Alina Bronsky’s novel, The Hottest Dishes of the Tartar Cuisine, is the story of a lifetime of manipulations by a mostly, but not always, well-wishing mother. Rosa, the narrator and protagonist of the novel, controls, manipulates and judges everyone around her to get what she wants. She is frustrated by the lazy ineptitude of her daughter and does her best to insure that her grand-daughter does not end up the same way. Rosa believes that her grand-daughter Aminat has escaped her daughter’s bad genes and is on a mission to turn her into the beautiful, intelligent, well-mannered daughter she never had. Rosa takes over full control of the child and goes to great lengths to keep her away from Sulfia’s bad influence.

Rosa believes herself to be a superior being and makes that clear to everyone around her. With psychological domination and a little bribery, Rosa can accomplish anything. Rosa has an unfailing belief in her own actions, appearance, and ability to get people to do what she wants. And to her credit, Rosa almost always gets what she wants regardless of the repercussions for her loved ones. Rosa arranges, and eventually sabotages Sulfia’s three marriages, kidnaps Aminat and sends away Lina, Sulfia’s second daughter and regularly berates Sulfia with criticism about everything from her sloppy appearance to her failings as a mother.

This novel would be supremely depressing if it was not told with Rosa’s hilarious narrative voice. Alina Bronsky brilliantly conveys Rosa’s arrogance and vanity by allowing the reader to experience her thoughts and observations as she moves through the world wreaking havoc.

Read the full review by clicking here.

1 June 11 | Chad W. Post | Comments

“Sulfia wasn’t very gifted. In fact, to be honest, I’d say she was rather stupid. And yet somehow she was my daughter—worse still, my only daughter.”

As her seventeen-year-old daughter sobs on a kitchen stool after confessing she is pregnant with an unknown man’s child, all Rosa can think about is how stupid, pathetic and unfortunate looking her only offspring is at that moment. After overcoming this disgust for her own child, Rosa feels sorry for the girl and takes action. Scalding mustard seed baths, concoctions made of cranberry and stewed laurel leaves and a knitting needle inserted into the abdomen make Sulfia violently ill but fail to take care of her problem. Several months later, Sulfia gives birth to a baby girl named Aminat.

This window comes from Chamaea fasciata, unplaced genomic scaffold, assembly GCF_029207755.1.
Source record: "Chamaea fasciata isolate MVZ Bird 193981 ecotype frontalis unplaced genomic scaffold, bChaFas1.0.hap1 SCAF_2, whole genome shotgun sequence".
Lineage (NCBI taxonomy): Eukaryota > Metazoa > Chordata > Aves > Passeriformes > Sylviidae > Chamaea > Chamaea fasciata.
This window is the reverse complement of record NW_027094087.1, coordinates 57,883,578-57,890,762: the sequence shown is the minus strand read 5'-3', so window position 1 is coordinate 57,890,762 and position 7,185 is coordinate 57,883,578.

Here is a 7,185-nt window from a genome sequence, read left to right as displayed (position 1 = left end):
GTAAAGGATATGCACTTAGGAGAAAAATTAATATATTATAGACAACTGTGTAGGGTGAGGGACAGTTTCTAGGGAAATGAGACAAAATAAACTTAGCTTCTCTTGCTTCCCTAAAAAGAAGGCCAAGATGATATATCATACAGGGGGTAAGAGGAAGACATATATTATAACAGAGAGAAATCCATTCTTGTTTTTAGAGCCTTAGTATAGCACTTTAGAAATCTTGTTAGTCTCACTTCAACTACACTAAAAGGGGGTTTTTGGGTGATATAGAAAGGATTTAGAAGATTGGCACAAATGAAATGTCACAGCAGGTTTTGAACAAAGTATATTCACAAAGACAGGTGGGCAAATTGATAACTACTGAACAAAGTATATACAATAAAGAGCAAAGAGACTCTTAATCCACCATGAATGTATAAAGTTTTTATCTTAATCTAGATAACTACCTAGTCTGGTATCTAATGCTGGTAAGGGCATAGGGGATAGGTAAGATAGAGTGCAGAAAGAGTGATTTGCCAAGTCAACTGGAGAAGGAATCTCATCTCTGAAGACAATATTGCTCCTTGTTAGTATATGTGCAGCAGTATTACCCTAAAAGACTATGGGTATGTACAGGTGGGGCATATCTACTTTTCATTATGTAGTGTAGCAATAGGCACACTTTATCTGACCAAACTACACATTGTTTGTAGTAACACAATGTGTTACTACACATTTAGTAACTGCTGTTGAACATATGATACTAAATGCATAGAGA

Alina Bronsky’s novel, The Hottest Dishes of the Tartar Cuisine, is the story of a lifetime of manipulations by a mostly, but not always, well-wishing mother. Rosa, the narrator and protagonist of the novel, controls, manipulates and judges everyone around her to get what she wants. She is frustrated by the lazy ineptitude of her daughter and does her best to insure that her grand-daughter does not end up the same way. Rosa believes that her grand-daughter Aminat has escaped her daughter’s bad genes and is on a mission to turn her into the beautiful, intelligent, well-mannered daughter she never had. Rosa takes over full control of the child and goes to great lengths to keep her away from Sulfia’s bad influence.

Rosa believes herself to be a superior being and makes that clear to everyone around her. With psychological domination and a little bribery, Rosa can accomplish anything. Rosa has an unfailing belief in her own actions, appearance, and ability to get people to do what she wants. And to her credit, Rosa almost always gets what she wants regardless of the repercussions for her loved ones. Rosa arranges, and eventually sabotages Sulfia’s three marriages, kidnaps Aminat and sends away Lina, Sulfia’s second daughter and regularly berates Sulfia with criticism about everything from her sloppy appearance to her failings as a mother.